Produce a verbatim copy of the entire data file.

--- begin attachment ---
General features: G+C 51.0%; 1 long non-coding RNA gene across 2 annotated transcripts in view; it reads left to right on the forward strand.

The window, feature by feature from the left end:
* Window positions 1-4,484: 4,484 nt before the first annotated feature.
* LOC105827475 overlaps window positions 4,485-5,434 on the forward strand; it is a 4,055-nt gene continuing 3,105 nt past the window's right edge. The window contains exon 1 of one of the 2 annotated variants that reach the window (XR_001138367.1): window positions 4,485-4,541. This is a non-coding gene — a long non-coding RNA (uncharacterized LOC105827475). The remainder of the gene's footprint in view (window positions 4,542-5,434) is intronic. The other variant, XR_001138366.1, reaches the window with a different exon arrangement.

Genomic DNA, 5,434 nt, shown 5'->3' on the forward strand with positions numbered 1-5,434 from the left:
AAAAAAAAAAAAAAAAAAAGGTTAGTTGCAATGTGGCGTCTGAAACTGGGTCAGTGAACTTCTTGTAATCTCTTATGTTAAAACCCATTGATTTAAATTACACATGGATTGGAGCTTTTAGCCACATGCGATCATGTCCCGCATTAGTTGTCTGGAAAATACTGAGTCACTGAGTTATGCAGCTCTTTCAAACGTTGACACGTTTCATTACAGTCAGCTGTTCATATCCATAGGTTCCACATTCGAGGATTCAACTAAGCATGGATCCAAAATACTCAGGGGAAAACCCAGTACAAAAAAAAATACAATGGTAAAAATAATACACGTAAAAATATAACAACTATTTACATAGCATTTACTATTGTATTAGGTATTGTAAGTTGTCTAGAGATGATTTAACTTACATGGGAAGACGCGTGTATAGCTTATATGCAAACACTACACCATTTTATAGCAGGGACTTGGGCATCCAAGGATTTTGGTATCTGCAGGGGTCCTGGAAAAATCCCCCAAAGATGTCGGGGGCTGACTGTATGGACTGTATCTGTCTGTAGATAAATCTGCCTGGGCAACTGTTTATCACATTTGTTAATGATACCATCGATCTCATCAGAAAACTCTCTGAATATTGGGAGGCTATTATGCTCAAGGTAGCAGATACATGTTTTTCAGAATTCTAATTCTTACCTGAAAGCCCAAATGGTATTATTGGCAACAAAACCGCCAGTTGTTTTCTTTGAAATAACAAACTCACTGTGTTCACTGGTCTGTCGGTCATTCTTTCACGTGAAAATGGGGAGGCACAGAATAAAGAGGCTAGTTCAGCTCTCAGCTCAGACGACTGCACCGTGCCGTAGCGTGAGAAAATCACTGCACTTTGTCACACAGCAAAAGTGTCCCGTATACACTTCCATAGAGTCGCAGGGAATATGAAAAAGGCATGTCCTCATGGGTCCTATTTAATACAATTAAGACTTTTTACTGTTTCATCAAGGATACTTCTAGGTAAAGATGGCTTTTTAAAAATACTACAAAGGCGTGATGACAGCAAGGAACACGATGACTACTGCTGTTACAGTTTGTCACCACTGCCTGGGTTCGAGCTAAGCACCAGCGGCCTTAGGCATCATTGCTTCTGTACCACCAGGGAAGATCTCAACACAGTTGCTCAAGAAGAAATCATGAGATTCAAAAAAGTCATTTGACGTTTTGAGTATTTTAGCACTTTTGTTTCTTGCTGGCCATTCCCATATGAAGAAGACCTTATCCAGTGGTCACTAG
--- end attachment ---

General features: G+C 51.0%; 1 long non-coding RNA gene across 2 annotated transcripts in view; it reads left to right on the forward strand.

The window, feature by feature from the left end:
* Window positions 1-4,484: 4,484 nt before the first annotated feature.
* LOC105827475 overlaps window positions 4,485-5,434 on the forward strand; it is a 4,055-nt gene continuing 3,105 nt past the window's right edge. The window contains exon 1 of one of the 2 annotated variants that reach the window (XR_001138367.1): window positions 4,485-4,541. This is a non-coding gene — a long non-coding RNA (uncharacterized LOC105827475). The remainder of the gene's footprint in view (window positions 4,542-5,434) is intronic. The other variant, XR_001138366.1, reaches the window with a different exon arrangement.

Genomic DNA, 5,434 nt, shown 5'->3' on the forward strand with positions numbered 1-5,434 from the left:
AAAAAAAAAAAAAAAAAAAGGTTAGTTGCAATGTGGCGTCTGAAACTGGGTCAGTGAACTTCTTGTAATCTCTTATGTTAAAACCCATTGATTTAAATTACACATGGATTGGAGCTTTTAGCCACATGCGATCATGTCCCGCATTAGTTGTCTGGAAAATACTGAGTCACTGAGTTATGCAGCTCTTTCAAACGTTGACACGTTTCATTACAGTCAGCTGTTCATATCCATAGGTTCCACATTCGAGGATTCAACTAAGCATGGATCCAAAATACTCAGGGGAAAACCCAGTACAAAAAAAAATACAATGGTAAAAATAATACACGTAAAAATATAACAACTATTTACATAGCATTTACTATTGTATTAGGTATTGTAAGTTGTCTAGAGATGATTTAACTTACATGGGAAGACGCGTGTATAGCTTATATGCAAACACTACACCATTTTATAGCAGGGACTTGGGCATCCAAGGATTTTGGTATCTGCAGGGGTCCTGGAAAAATCCCCCAAAGATGTCGGGGGCTGACTGTATGGACTGTATCTGTCTGTAGATAAATCTGCCTGGGCAACTGTTTATCACATTTGTTAATGATACCATCGATCTCATCAGAAAACTCTCTGAATATTGGGAGGCTATTATGCTCAAGGTAGCAGATACATGTTTTTCAGAATTCTAATTCTTACCTGAAAGCCCAAATGGTATTATTGGCAACAAAACCGCCAGTTGTTTTCTTTGAAATAACAAACTCACTGTGTTCACTGGTCTGTCGGTCATTCTTTCACGTGAAAATGGGGAGGCACAGAATAAAGAGGCTAGTTCAGCTCTCAGCTCAGACGACTGCACCGTGCCGTAGCGTGAGAAAATCACTGCACTTTGTCACACAGCAAAAGTGTCCCGTATACACTTCCATAGAGTCGCAGGGAATATGAAAAAGGCATGTCCTCATGGGTCCTATTTAATACAATTAAGACTTTTTACTGTTTCATCAAGGATACTTCTAGGTAAAGATGGCTTTTTAAAAATACTACAAAGGCGTGATGACAGCAAGGAACACGATGACTACTGCTGTTACAGTTTGTCACCACTGCCTGGGTTCGAGCTAAGCACCAGCGGCCTTAGGCATCATTGCTTCTGTACCACCAGGGAAGATCTCAACACAGTTGCTCAAGAAGAAATCATGAGATTCAAAAAAGTCATTTGACGTTTTGAGTATTTTAGCACTTTTGTTTCTTGCTGGCCATTCCCATATGAAGAAGACCTTATCCAGTGGTCACTAG